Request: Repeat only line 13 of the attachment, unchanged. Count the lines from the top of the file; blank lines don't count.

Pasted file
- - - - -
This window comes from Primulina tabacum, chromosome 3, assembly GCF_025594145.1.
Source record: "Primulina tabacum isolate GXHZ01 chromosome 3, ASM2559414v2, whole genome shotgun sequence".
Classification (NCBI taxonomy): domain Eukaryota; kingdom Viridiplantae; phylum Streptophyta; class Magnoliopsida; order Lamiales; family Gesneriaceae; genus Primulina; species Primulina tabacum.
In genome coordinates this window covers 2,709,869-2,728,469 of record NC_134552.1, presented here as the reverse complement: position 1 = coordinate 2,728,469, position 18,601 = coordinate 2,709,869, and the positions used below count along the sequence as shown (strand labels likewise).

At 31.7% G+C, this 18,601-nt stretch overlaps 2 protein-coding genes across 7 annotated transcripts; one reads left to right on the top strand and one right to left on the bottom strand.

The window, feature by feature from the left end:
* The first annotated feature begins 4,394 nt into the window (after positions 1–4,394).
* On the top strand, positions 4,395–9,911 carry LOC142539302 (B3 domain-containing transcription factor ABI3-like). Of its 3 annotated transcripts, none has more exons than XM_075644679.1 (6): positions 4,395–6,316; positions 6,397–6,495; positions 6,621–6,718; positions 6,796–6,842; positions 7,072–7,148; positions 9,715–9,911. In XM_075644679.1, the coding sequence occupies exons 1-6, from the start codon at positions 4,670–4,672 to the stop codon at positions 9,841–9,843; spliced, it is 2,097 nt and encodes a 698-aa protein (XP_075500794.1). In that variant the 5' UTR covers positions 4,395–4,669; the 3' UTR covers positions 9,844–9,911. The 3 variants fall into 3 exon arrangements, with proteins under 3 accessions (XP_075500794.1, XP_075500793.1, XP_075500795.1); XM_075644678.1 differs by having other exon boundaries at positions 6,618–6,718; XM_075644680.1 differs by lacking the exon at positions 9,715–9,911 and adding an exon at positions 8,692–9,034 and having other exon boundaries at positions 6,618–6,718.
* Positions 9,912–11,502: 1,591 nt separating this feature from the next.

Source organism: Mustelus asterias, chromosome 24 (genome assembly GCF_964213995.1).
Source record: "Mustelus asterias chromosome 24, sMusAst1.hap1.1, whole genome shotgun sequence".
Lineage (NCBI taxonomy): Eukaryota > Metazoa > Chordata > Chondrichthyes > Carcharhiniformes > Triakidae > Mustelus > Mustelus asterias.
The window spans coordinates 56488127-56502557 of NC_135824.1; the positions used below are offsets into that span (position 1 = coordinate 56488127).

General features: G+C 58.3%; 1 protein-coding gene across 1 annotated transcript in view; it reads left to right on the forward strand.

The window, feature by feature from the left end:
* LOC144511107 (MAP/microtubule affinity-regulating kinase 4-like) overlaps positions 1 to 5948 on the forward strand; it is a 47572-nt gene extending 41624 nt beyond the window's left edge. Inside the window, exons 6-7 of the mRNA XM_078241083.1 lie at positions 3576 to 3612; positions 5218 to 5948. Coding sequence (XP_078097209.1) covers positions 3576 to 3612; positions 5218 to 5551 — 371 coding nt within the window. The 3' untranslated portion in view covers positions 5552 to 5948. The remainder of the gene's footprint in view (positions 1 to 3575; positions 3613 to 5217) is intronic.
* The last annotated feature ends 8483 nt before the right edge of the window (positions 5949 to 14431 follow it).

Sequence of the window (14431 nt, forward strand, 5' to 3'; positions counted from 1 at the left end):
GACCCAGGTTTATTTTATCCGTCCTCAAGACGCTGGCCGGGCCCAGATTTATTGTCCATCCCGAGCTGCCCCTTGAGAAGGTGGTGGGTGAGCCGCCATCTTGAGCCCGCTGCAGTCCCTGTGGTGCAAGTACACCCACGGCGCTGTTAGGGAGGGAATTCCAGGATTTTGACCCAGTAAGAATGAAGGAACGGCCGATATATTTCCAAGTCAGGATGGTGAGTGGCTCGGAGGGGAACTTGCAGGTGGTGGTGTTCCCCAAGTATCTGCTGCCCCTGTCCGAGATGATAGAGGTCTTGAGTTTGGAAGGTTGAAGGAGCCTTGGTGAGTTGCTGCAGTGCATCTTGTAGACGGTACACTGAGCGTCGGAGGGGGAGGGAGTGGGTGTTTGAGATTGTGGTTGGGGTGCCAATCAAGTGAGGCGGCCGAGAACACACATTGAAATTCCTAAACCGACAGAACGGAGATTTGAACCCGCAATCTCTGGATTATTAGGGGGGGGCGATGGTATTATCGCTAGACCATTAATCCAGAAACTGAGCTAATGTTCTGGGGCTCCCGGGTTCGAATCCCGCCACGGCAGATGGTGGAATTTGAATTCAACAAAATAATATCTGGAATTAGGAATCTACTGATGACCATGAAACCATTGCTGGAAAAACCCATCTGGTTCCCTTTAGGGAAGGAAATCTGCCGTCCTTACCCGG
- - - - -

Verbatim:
The window spans coordinates 56488127-56502557 of NC_135824.1; the positions used below are offsets into that span (position 1 = coordinate 56488127).